Kim Yo Jong: The girl who would be Kim IV
No matter the fate of North Korean dictator Kim Jong Un, who has not been seen in public in two weeks, the rumors swirling around the world about his health and morbidity are a reminder: Death will have its day and, if the day comes in the near future, it will be a mixed blessing.
It will be good news for the nation’s presumptive new Great Leader, Kim Jong Un’s sister and confidante, Kim Yo Jong. In another 20 years, her brother’s son, by then in his twenties, surely would succeed dad upon his death. Kim Jong Un himself took power at age 27 following his father’s death in 2011. By then, the thirtysomething Yo Jong today would be in her fifties and almost certainly considered ineligible for the top leadership.
But for the long-suffering North Korean people — and the rest of the world — it would be more bad news. Here’s why:
Shakespeare’s character Cassius, in “Julius Caesar,” is one of the conspirators in the assassination of the man known as “dictator in perpetuity.” Upon Caesar’s fall, Cassius intones, “Why, he that cuts off twenty years of his life/ Cuts off so many years of fearing death.” Were the North Korean tyrant to die long before he is able to fully groom his son as heir, it would be a pity for Ri Sol Ju, Kim Jong Un’s wife, and their children. At the same time, thanks to a resolute regimen of hard drinking, chain smoking, and hyper-inflated caloric intake, Kim would have won merciful respite from prolonged paranoia about mutiny and assassination. At last, he could rest in peace, forever lying in state next to his father and grandfather in the lavish Mt. Kumsu Mausoleum as well-wishers frequently pay their respects.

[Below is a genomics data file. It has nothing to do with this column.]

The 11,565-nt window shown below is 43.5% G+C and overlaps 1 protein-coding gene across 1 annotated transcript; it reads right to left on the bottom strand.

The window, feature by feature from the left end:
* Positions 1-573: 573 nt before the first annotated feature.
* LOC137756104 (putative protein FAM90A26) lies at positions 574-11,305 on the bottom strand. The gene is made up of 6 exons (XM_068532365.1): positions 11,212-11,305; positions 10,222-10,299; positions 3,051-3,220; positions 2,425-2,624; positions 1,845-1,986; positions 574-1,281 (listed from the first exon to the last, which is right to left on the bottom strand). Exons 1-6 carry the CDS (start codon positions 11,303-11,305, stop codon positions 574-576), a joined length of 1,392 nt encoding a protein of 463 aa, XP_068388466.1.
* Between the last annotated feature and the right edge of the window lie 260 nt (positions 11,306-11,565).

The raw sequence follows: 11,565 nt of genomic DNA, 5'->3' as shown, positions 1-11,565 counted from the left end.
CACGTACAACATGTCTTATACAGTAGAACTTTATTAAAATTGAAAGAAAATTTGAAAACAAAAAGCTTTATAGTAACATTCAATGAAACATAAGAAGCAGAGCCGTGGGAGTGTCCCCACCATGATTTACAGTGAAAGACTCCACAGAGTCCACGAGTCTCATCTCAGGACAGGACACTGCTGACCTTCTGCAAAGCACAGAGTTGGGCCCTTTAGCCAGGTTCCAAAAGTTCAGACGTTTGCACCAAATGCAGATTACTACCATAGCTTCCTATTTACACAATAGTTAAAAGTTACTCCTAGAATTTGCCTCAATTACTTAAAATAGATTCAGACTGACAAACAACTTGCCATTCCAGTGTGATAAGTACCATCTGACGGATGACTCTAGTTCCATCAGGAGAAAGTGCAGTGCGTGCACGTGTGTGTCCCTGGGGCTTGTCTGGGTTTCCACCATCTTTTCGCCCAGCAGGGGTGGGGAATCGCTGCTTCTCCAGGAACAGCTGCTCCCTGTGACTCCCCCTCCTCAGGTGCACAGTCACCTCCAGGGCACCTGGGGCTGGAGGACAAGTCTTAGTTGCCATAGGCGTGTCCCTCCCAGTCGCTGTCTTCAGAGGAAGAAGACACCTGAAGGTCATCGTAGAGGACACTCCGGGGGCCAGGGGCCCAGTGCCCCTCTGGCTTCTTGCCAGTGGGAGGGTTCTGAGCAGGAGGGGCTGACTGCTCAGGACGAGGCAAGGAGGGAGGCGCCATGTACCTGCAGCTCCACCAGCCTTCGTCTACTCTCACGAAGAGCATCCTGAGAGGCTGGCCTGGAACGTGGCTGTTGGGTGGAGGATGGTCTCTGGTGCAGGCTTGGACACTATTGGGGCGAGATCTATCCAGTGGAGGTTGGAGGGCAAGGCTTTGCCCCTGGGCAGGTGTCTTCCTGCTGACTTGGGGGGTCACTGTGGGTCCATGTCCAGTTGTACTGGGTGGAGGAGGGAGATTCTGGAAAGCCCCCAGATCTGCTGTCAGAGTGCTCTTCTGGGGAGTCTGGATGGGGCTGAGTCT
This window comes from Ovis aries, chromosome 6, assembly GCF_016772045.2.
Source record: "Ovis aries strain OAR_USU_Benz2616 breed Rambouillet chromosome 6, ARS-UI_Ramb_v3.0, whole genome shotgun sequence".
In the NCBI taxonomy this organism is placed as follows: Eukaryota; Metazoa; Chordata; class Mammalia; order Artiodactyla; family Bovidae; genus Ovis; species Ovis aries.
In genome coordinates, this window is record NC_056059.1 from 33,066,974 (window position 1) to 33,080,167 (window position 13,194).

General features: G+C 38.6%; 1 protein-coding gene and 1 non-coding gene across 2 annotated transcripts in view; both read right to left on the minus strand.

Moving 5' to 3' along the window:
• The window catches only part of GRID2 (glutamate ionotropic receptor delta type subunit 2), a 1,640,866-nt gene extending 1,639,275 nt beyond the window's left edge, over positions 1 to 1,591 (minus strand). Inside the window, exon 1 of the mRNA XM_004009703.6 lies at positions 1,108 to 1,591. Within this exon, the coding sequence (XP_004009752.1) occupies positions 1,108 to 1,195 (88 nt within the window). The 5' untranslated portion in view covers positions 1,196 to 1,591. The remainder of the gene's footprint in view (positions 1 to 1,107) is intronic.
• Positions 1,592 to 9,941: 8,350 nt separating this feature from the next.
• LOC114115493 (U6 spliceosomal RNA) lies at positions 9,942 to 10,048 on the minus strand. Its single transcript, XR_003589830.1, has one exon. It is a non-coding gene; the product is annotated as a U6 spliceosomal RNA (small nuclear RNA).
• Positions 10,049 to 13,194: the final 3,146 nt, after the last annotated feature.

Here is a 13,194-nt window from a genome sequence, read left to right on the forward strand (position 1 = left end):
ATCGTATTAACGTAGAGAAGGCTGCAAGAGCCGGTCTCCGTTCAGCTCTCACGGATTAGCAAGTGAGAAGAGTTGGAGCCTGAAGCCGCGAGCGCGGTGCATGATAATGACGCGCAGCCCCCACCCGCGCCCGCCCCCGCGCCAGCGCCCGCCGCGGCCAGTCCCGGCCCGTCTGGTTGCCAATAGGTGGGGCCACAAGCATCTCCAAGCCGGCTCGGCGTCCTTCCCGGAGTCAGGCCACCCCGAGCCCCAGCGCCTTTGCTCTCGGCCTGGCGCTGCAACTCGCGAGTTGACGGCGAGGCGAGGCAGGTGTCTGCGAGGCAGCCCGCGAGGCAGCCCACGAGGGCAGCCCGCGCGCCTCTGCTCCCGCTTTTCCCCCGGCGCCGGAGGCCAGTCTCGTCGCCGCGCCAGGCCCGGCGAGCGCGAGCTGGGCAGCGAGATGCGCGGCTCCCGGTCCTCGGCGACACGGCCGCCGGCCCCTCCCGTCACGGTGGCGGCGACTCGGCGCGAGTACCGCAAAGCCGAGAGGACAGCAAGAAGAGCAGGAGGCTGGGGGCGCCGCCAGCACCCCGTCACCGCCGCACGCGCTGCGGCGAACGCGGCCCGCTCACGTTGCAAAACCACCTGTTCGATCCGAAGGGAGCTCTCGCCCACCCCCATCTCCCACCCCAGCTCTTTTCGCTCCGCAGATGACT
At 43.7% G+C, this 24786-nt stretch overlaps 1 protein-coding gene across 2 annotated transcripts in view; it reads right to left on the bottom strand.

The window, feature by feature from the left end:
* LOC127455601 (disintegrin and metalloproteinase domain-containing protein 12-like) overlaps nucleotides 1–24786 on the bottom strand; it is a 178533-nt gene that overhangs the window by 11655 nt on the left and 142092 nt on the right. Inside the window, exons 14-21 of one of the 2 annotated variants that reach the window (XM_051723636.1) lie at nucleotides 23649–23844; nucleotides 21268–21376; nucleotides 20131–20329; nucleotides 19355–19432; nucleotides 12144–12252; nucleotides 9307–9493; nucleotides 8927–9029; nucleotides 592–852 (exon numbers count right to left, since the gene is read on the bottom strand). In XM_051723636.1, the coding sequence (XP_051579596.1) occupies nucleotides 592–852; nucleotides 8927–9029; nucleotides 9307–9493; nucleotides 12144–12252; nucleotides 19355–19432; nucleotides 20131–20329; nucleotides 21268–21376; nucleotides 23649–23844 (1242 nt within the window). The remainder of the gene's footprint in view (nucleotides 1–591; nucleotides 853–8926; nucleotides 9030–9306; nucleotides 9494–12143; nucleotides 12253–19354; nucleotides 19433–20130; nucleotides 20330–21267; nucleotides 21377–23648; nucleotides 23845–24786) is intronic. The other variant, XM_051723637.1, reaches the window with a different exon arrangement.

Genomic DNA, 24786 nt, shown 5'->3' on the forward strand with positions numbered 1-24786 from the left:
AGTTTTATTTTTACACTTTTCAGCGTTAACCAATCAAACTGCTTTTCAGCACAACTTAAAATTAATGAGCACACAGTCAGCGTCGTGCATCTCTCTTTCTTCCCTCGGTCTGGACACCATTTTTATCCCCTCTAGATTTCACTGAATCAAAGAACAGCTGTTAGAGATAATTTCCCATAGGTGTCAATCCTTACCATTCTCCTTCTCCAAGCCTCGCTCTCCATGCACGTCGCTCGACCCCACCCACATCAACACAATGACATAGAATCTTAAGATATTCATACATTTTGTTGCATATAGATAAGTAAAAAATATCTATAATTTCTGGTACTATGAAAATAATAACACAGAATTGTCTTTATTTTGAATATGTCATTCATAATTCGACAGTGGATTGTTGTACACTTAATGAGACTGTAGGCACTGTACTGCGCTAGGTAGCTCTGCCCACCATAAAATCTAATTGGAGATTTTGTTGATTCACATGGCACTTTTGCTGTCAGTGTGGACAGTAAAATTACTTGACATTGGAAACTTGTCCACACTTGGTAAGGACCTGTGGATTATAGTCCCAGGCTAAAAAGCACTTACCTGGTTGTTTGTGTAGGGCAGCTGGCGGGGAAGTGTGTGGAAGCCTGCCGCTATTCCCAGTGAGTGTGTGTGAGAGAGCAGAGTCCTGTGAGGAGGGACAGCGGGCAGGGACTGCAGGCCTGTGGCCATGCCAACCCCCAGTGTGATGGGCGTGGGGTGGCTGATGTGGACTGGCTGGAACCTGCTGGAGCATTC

In a post-Kim III future, Ms. Kim, North Korea’s unprecedented female Great Leader IV, like any other national leader, will be driven by a desire to leave her own legacy. To look to the future, she will look to the past. The implications are ominous.